Maria's Diary 4
I realise that since I started this diary, I have spent most of my time writing about William and his relationship with our family, and all the exciting things he did during his time in London. But I should like to write about my education, which is somewhat different from most others.
It was very fortunate when I was considered old enough to start school, at age 5 and a bit, that a new school for girls was opened not that far away. It is a Quaker school, but as they are considered dissidents, as the Unitarians are, we have much in common, and Father was keen that I should get my education from this school.
It started with only only 12 of us, and a mixture of ages. My best friend is Louisa Hooper. Her sister Emily has been here from the beginning too, but she is older than me. Louisa started school in Croyden but finding out how much Emily enjoyed our school, she moved here too. I’m so glad she did as we have the same interests and have read the same books.
Our head mistress and teacher for much of the time is Miss Susannah Corder. She is a Quaker, and we all have to wear bonnets like hers, which are quite sticking-out, and make the other children laugh and make fun of us.
The prospectus said that the school was, “an establishment in our religious society on a span in degree different from any hitherto adopted, wherein the children of Friends should not only be liberally instructed in the elements of useful knowledge, but in which particular attention should be paid to the state of mind of each individual child. “
As time went on and the school grew, our list of subjects grew too. There are 36 of us now,
Mr. William Allen, whose idea it was to start the school went to Ireland to find Miss Susannah Corder who he had met a few years previously. She was teaching at Suir Island School at Clonmel, and she learned her education methods there. Mr Allen hired her and gave her a free hand to organise the school as she felt was best.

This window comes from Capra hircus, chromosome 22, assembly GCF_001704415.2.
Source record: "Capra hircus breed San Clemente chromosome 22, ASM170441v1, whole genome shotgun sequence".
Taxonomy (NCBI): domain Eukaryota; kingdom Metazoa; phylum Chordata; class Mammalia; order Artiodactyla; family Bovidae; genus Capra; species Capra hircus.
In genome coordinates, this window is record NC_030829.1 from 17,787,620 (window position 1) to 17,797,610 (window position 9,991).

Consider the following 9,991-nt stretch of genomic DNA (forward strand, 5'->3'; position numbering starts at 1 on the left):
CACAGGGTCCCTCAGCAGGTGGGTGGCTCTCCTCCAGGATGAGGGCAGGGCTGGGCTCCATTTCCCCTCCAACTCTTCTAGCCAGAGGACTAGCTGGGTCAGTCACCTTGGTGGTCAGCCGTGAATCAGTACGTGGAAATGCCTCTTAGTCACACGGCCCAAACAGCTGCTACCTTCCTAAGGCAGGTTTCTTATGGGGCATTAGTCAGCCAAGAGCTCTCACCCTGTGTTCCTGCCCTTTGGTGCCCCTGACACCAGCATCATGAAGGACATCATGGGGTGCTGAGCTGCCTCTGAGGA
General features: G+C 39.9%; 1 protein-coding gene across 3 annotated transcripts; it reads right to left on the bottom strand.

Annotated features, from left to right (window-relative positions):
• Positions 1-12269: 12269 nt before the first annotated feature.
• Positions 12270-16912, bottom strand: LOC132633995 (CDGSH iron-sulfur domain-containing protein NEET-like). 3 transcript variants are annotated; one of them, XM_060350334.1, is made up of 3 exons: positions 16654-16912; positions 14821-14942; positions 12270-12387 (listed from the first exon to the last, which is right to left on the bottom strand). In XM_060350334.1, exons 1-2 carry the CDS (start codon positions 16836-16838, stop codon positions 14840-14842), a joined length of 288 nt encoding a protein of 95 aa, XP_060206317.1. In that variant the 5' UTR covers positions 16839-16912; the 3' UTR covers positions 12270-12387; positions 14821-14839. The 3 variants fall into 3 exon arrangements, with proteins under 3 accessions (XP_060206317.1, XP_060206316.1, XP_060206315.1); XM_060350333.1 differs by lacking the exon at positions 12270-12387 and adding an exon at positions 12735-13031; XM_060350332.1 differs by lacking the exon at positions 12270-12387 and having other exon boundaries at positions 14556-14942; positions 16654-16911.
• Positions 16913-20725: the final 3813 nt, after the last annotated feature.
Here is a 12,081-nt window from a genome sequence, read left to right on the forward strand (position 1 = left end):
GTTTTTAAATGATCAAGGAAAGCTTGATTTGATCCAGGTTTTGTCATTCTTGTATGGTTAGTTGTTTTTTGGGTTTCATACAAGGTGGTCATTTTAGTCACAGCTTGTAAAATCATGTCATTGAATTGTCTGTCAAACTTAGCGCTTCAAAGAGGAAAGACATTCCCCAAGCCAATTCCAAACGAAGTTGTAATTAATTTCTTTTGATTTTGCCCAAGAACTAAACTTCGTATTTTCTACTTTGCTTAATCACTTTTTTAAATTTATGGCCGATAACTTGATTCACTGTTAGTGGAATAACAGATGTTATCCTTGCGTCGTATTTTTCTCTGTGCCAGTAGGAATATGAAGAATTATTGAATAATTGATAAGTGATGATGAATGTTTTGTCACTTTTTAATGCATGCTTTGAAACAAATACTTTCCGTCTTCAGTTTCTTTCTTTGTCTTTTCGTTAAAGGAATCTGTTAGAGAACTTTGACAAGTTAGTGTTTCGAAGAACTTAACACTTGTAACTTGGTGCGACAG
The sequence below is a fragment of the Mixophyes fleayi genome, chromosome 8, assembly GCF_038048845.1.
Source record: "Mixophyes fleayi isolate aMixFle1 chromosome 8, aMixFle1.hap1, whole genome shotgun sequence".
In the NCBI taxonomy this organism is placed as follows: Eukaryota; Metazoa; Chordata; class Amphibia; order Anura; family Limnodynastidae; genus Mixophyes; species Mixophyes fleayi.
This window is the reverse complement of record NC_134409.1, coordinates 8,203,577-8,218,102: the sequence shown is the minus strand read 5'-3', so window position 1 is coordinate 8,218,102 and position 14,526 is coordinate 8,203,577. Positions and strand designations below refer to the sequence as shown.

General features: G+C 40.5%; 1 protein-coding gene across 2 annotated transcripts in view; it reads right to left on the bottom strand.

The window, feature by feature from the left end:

We learned the basics, reading, writing and mathematics. We learned needlework too, and the school was partly funded by the sale of the embroidery that we did. But as we grew older, we were introduced to Latin, Greek, German , Italian and French.
Mr. Allen teaches chemistry, physics and astronomy and I will be able to start on those next year. We were taught Italian by the poet and revolutionary Ugo Foscolo. He was quite an old man, but he has a fascinating history. He wrote many books and poems. He was in England for 11 years, but he died a few years ago, so I only had him for Italian for two years. Mr. Allen employed him, but I think it was Father who gave him the idea, as he had been involved in showing Mr. Foscolo around the London literary circles.
One of the unusual things about our school was that we had a school bus, one of the first in the country. Miss Corder asked for a vehicle to take 25 pupils facing on bench seats, and in this the girls who were Quakers were transported to their church which was in Gracechurch Street in London. Father allowed me to go with them , as it was part of our school life, and he felt it was important to find out whatever there was to know about all kinds of religions. The public sometimes called our school the Newington Nunnery, and a Quaker who came to visit us a few years ago, wrote a verse letter to his cousin, and sent a copy of it to us at the school.
Dear Coz in my last
I shewed the advantage as well as renown
That our body of Friends cannot fail to acquire
By the Female Establishment two miles from Town"
"Where the pupils imbibe such astounding variety
Of stores intellectual - I solemnly vow
Since the earliest days of the Quaker Society,
Such achievements by girls were ne'er heard of till now."
"No science, no art, in their tribe is a mystery
The path of the earth and the tides of the sea,
Cosmography, Algebra, Chemistry, History
To those juvenile Blues are a mere A.B.C"
"And in languages -oh you'd not credit their skill !
One can scarce name a tongue, Coz, but what they can reason in,
Greek, Hebrew, French, Latin, Italian at will,
With Irish and Welch for occasional seasoning."
"The straight path of Truth the dear Girl's keep their feet in
And ah ! It would do your heart good Cousin Anne
To see them arriving at Gracechurch Street Meeting
All snugly packed 25 in a van."